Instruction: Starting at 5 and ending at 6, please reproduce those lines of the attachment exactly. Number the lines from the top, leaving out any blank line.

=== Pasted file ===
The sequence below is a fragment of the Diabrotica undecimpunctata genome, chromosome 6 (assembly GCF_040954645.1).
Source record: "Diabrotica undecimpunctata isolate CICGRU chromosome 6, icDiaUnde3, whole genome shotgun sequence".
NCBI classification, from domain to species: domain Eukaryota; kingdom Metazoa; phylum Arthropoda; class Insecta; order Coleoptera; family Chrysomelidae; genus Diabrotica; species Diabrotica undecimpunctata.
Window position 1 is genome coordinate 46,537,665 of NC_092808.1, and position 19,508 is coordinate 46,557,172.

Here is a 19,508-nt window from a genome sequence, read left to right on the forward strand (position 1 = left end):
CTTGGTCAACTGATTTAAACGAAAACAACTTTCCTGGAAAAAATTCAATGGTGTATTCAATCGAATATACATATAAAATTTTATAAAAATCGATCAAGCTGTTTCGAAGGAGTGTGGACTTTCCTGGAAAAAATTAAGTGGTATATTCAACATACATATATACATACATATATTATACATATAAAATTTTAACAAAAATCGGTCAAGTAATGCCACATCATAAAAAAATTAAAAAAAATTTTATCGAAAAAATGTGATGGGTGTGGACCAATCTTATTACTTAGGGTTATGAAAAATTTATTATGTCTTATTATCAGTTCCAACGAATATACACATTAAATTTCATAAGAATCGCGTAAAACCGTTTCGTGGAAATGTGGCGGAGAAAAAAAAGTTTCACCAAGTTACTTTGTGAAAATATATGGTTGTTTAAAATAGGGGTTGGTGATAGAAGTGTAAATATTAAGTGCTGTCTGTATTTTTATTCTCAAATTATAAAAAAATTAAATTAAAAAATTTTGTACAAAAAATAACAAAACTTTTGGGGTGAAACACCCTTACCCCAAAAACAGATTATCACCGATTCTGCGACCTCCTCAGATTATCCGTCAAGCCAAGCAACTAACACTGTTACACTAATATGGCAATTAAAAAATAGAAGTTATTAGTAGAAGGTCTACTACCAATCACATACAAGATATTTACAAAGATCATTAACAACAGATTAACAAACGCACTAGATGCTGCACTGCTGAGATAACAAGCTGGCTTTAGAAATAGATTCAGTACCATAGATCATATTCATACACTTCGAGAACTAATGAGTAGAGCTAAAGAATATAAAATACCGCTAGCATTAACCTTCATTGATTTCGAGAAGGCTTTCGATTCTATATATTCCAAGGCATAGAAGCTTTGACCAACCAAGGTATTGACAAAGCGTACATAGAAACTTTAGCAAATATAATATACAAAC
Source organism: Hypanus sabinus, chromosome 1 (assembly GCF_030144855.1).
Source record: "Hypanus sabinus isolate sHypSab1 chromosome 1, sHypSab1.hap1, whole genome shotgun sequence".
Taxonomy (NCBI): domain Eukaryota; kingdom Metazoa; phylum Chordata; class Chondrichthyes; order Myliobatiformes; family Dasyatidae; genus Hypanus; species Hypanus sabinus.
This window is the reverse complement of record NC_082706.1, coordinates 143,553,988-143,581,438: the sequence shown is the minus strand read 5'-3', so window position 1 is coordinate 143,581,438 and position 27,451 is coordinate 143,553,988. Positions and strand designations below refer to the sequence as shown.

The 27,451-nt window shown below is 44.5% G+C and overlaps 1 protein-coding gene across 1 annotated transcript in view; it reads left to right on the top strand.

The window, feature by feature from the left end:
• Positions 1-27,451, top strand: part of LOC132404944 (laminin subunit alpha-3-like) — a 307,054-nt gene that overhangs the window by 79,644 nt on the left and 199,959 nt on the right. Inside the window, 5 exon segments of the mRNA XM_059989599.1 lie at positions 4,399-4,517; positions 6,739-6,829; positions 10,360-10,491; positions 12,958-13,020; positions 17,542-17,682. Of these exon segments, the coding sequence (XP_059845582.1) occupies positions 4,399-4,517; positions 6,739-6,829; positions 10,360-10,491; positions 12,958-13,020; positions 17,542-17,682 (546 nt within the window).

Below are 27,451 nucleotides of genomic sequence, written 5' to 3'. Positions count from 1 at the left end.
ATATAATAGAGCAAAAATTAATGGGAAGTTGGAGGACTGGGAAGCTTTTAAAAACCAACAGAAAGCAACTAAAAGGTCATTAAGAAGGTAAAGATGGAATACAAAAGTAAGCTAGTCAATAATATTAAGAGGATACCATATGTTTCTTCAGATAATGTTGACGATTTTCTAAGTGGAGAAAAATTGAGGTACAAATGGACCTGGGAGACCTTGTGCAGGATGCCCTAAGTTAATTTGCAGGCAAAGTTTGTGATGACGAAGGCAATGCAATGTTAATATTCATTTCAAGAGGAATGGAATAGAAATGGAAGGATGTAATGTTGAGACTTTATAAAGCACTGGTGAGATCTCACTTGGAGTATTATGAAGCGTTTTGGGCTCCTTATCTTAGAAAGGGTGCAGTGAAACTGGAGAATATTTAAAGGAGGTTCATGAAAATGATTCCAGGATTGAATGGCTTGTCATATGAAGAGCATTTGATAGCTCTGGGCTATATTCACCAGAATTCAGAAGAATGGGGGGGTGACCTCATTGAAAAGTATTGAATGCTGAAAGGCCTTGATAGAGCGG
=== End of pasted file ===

Here is a 19,508-nt window from a genome sequence, read left to right on the forward strand (position 1 = left end):
CTTGGTCAACTGATTTAAACGAAAACAACTTTCCTGGAAAAAATTCAATGGTGTATTCAATCGAATATACATATAAAATTTTATAAAAATCGATCAAGCTGTTTCGAAGGAGTGTGGACTTTCCTGGAAAAAATTAAGTGGTATATTCAACATACATATATACATACATATATTATACATATAAAATTTTAACAAAAATCGGTCAAGTAATGCCACATCATAAAAAAATTAAAAAAAATTTTATCGAAAAAATGTGATGGGTGTGGACCAATCTTATTACTTAGGGTTATGAAAAATTTATTATGTCTTATTATCAGTTCCAACGAATATACACATTAAATTTCATAAGAATCGCGTAAAACCGTTTCGTGGAAATGTGGCGGAGAAAAAAAAGTTTCACCAAGTTACTTTGTGAAAATATATGGTTGTTTAAAATAGGGGTTGGTGATAGAAGTGTAAATATTAAGTGCTGTCTGTATTTTTATTCTCAAATTATAAAAAAATTAAATTAAAAAATTTTGTACAAAAAATAACAAAACTTTTGGGGTGAAACACCCTTACCCCAAAAACAGATTATCACCGATTCTGCGACCTCCTCAGATTATCCGTCAAGCCAAGCAACTAACACTGTTACACTAATATGGCAATTAAAAAATAGAAGTTATTAGTAGAAGGTCTACTACCAATCACATACAAGATATTTACAAAGATCATTAACAACAGATTAACAAACGCACTAGATGCTGCACTGCTGAGATAACAAGCTGGCTTTAGAAATAGATTCAGTACCATAGATCATATTCATACACTTCGAGAACTAATGAGTAGAGCTAAAGAATATAAAATACCGCTAGCATTAACCTTCATTGATTTCGAGAAGGCTTTCGATTCTATATATTCCAAGGCATAGAAGCTTTGACCAACCAAGGTATTGACAAAGCGTACATAGAAACTTTAGCAAATATAATATACAAAC